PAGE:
LITTLE RIVER-ACADEMY — A local volunteer fire department plagued with past charges of theft of funds by its former fire chief and his son is facing issues again — but not financial ones this time.

Three Little River-Academy volunteer firefighters were arrested Wednesday by the Bell County Sheriff’s Department. John Burroughs, the assistant fire chief; John Mercer, a captain; and Joshua Adkins, a lieutenant, were in the Bell County Jail on Thursday. All three were jailed on third-degree felony holds, and the charge at press time was listed as “screening.”

Karen Hoelker, president of the Little River-Academy Volunteer Fire Department, said she knew the three men were working Wednesday as bond apprehension agents.

Burroughs, 31, is a Temple resident, while Mercer, 50, lives in Heidenheimer. Adkins, 28, lives in Killeen, according to jail information.

T.J. Cruz, Bell County Sheriff’s Department spokesman, said he would not discuss details of any alleged offenses that led to the arrests until formal charges have been filed.

Anthony Anderson with Anderson & White Bail Bonds said he believed Burroughs was looking for someone for the bond company and approached a woman in a car. Anderson mentioned the woman sped away in the vehicle and, at some point, he believed a gun was drawn by someone.

Burroughs, a convicted felon, is not a licensed bail bondsman but was working Wednesday for Anderson, Anderson told the Telegram.

Burroughs doesn’t apprehend people but just finds them and calls the police, according to Anderson.

“He’s pretty good at finding folks,” Anderson said.

Anderson said he doesn’t really know Adkins or Mercer, who reportedly were with Burroughs, although he said he met one of them previously who has a private investigator’s license. He didn’t know which man it was.

Burroughs also did fugitive apprehension at one time for Justice Bail Bonds in Belton, a business card showed.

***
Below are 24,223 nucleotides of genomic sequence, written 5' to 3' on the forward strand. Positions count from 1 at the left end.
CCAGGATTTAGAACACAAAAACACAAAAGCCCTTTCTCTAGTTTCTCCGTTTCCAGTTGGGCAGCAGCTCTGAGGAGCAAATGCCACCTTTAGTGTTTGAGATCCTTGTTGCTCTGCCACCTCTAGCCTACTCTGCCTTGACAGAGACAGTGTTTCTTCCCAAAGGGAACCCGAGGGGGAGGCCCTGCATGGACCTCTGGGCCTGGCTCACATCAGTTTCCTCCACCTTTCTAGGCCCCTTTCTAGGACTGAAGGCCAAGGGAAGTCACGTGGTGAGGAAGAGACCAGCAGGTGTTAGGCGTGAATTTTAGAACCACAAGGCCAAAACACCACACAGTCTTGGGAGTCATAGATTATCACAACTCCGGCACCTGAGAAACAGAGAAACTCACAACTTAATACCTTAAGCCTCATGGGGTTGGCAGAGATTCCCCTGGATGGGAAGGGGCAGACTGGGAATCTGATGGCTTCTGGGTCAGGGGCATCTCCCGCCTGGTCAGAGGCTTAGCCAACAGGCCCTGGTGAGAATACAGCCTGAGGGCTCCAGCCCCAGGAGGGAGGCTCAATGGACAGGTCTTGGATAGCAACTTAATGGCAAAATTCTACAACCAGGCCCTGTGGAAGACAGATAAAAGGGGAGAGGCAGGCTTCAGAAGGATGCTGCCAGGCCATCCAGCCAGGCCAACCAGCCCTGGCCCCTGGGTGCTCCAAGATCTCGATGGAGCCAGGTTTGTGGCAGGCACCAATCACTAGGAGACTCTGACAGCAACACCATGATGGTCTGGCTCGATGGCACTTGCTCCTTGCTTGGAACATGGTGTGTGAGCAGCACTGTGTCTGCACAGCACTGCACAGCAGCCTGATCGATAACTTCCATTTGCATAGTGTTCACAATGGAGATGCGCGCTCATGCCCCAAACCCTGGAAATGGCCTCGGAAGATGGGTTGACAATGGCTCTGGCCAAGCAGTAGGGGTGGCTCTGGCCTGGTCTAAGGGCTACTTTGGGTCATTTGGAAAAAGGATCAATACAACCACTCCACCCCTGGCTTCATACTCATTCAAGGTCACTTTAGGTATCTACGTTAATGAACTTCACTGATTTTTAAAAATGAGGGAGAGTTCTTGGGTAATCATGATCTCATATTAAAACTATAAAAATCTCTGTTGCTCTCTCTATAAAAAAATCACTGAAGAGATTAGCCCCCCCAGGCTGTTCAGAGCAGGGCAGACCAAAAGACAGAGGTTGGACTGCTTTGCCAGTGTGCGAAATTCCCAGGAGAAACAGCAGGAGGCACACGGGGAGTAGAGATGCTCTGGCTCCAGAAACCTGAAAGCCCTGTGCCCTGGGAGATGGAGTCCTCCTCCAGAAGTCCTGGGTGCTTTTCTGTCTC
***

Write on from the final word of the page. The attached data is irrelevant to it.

Adkins is a licensed private investigator and guard. His license expires March 15, 2021, and he’s employed with Forrest Bruce — who owns All About Investigations & Security.

Mercer also is a licensed private investigator employed by Peace of Mind Investigations of Copperas Cove. His license was issued May 7.

Past criminal convictions

Burroughs doesn’t carry a gun because of his previous criminal record, Anderson said.

To become a licensed bail bondsman, Texas law requires a person must not have a conviction of a felony or misdemeanor crime of moral turpitude.

Texas Department of Public Safety criminal records indicated Burroughs, who is currently on probation, was convicted several times for theft, ranging from a state jail felony to a misdemeanor. All offenses were in Bell County.

In February 2015, Burroughs was arrested and charged with theft of property between $1,500 and $20,000, a state jail felony on a Bell County Sheriff’s Department charge. He was given five years deferred adjudication probation by state District Judge John Gauntt in September 2015.

The five years’ probation was extended in May to six years.

Burroughs received deferred adjudication probation for some convictions, like theft by check. He was sentenced to 24 months deferred adjudication probation on a Bell County Attorney’s office case.

He was sentenced to 180 days in jail in 2014 for a misdemeanor theft of property charge.

The Bell County District Clerk’s office provided the 2014 affidavit for Burroughs, which showed he intentionally defrauded Navy Federal Credit Union out of more than $9,000 in 2014 by depositing checks into his account through the ATM and then immediately withdrawing the funds through the ATM — leaving the account overdrawn, the affidavit said. Navy Federal Credit Union took a loss and charged off the account on July 23, 2014.

Ongoing issues

Little River-Academy Mayor Drew Lanham talked to the Telegram about the arrests. Lanham and the fire department have had a tumultuous relationship since former fire chief David Borders and his son, William Borders, were arrested and charged in connection with the felony theft of funds and credit card abuse.

Lanham claims that the new fire department leadership hasn’t been forthcoming with the department’s financial records — something Karen Hoelker disputes. Her husband, Aaron Hoelker, reportedly had an argument outside the fire station with Lanham and charged him with verbal assault.

Bond apprehension agents also are called bounty hunters. Licensed bounty hunters are considered private contractors but can make arrests.

Lanham didn’t seem disappointed or surprised that fire department members were arrested.

“I’ve been punched at and I’m punching back,” Lanham said.